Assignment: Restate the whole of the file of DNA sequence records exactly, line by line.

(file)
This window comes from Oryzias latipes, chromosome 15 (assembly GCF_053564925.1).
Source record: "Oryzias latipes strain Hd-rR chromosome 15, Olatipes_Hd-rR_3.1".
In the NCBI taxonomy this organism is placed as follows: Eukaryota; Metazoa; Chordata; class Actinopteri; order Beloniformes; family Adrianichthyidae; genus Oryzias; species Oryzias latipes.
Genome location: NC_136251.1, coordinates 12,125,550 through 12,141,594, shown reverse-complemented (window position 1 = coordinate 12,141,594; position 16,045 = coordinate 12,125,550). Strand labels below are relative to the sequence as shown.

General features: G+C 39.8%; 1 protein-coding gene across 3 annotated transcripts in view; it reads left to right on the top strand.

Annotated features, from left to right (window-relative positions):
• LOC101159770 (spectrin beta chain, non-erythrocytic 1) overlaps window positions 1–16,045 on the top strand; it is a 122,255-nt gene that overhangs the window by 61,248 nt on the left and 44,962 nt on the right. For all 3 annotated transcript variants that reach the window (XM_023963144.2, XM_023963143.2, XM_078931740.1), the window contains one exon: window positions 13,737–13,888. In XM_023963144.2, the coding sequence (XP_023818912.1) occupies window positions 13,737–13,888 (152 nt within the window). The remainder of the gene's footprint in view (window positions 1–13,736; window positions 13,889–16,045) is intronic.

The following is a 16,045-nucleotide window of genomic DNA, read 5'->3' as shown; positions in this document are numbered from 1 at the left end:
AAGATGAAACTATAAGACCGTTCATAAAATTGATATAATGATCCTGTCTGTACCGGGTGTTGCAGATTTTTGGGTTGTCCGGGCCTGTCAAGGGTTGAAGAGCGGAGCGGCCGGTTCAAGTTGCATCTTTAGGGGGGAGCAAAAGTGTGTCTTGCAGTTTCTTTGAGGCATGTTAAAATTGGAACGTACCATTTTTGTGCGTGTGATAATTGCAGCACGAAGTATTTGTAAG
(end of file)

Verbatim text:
This window comes from Oryzias latipes, chromosome 15 (assembly GCF_053564925.1).
Source record: "Oryzias latipes strain Hd-rR chromosome 15, Olatipes_Hd-rR_3.1".
In the NCBI taxonomy this organism is placed as follows: Eukaryota; Metazoa; Chordata; class Actinopteri; order Beloniformes; family Adrianichthyidae; genus Oryzias; species Oryzias latipes.
Genome location: NC_136251.1, coordinates 12,125,550 through 12,141,594, shown reverse-complemented (window position 1 = coordinate 12,141,594; position 16,045 = coordinate 12,125,550). Strand labels below are relative to the sequence as shown.

General features: G+C 39.8%; 1 protein-coding gene across 3 annotated transcripts in view; it reads left to right on the top strand.

Annotated features, from left to right (window-relative positions):
• LOC101159770 (spectrin beta chain, non-erythrocytic 1) overlaps window positions 1–16,045 on the top strand; it is a 122,255-nt gene that overhangs the window by 61,248 nt on the left and 44,962 nt on the right. For all 3 annotated transcript variants that reach the window (XM_023963144.2, XM_023963143.2, XM_078931740.1), the window contains one exon: window positions 13,737–13,888. In XM_023963144.2, the coding sequence (XP_023818912.1) occupies window positions 13,737–13,888 (152 nt within the window). The remainder of the gene's footprint in view (window positions 1–13,736; window positions 13,889–16,045) is intronic.

The following is a 16,045-nucleotide window of genomic DNA, read 5'->3' as shown; positions in this document are numbered from 1 at the left end:
AAGATGAAACTATAAGACCGTTCATAAAATTGATATAATGATCCTGTCTGTACCGGGTGTTGCAGATTTTTGGGTTGTCCGGGCCTGTCAAGGGTTGAAGAGCGGAGCGGCCGGTTCAAGTTGCATCTTTAGGGGGGAGCAAAAGTGTGTCTTGCAGTTTCTTTGAGGCATGTTAAAATTGGAACGTACCATTTTTGTGCGTGTGATAATTGCAGCACGAAGTATTTGTAAG